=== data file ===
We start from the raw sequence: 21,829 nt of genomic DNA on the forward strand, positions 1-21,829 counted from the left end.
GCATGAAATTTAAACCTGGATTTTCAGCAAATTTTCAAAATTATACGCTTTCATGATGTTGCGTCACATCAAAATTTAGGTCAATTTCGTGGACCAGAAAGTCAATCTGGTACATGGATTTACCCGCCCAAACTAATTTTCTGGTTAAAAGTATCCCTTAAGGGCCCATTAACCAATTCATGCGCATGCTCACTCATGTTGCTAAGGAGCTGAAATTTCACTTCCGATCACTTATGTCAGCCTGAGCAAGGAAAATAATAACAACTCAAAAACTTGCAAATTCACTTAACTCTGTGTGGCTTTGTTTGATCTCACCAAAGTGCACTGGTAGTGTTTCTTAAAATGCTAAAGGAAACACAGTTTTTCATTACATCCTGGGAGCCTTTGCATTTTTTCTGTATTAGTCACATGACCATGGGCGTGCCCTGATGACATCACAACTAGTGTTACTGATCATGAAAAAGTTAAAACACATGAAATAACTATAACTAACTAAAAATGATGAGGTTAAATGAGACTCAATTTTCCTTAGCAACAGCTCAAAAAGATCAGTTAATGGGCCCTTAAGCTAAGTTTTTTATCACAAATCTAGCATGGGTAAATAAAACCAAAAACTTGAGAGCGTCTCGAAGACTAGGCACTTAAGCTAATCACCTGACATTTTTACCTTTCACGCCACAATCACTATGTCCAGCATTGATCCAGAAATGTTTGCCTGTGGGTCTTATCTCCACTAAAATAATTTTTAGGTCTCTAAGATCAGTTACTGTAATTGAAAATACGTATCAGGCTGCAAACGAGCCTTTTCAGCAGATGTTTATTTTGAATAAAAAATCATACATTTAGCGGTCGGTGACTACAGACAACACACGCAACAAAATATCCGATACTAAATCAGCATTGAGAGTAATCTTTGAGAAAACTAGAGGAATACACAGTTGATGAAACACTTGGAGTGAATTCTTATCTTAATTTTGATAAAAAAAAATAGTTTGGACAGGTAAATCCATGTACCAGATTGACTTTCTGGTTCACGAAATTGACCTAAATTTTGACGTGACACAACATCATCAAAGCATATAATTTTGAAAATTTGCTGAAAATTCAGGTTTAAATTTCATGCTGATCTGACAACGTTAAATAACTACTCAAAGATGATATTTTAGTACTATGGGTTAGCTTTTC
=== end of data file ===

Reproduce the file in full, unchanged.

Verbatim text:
We start from the raw sequence: 21,829 nt of genomic DNA on the forward strand, positions 1-21,829 counted from the left end.
GCATGAAATTTAAACCTGGATTTTCAGCAAATTTTCAAAATTATACGCTTTCATGATGTTGCGTCACATCAAAATTTAGGTCAATTTCGTGGACCAGAAAGTCAATCTGGTACATGGATTTACCCGCCCAAACTAATTTTCTGGTTAAAAGTATCCCTTAAGGGCCCATTAACCAATTCATGCGCATGCTCACTCATGTTGCTAAGGAGCTGAAATTTCACTTCCGATCACTTATGTCAGCCTGAGCAAGGAAAATAATAACAACTCAAAAACTTGCAAATTCACTTAACTCTGTGTGGCTTTGTTTGATCTCACCAAAGTGCACTGGTAGTGTTTCTTAAAATGCTAAAGGAAACACAGTTTTTCATTACATCCTGGGAGCCTTTGCATTTTTTCTGTATTAGTCACATGACCATGGGCGTGCCCTGATGACATCACAACTAGTGTTACTGATCATGAAAAAGTTAAAACACATGAAATAACTATAACTAACTAAAAATGATGAGGTTAAATGAGACTCAATTTTCCTTAGCAACAGCTCAAAAAGATCAGTTAATGGGCCCTTAAGCTAAGTTTTTTATCACAAATCTAGCATGGGTAAATAAAACCAAAAACTTGAGAGCGTCTCGAAGACTAGGCACTTAAGCTAATCACCTGACATTTTTACCTTTCACGCCACAATCACTATGTCCAGCATTGATCCAGAAATGTTTGCCTGTGGGTCTTATCTCCACTAAAATAATTTTTAGGTCTCTAAGATCAGTTACTGTAATTGAAAATACGTATCAGGCTGCAAACGAGCCTTTTCAGCAGATGTTTATTTTGAATAAAAAATCATACATTTAGCGGTCGGTGACTACAGACAACACACGCAACAAAATATCCGATACTAAATCAGCATTGAGAGTAATCTTTGAGAAAACTAGAGGAATACACAGTTGATGAAACACTTGGAGTGAATTCTTATCTTAATTTTGATAAAAAAAAATAGTTTGGACAGGTAAATCCATGTACCAGATTGACTTTCTGGTTCACGAAATTGACCTAAATTTTGACGTGACACAACATCATCAAAGCATATAATTTTGAAAATTTGCTGAAAATTCAGGTTTAAATTTCATGCTGATCTGACAACGTTAAATAACTACTCAAAGATGATATTTTAGTACTATGGGTTAGCTTTTC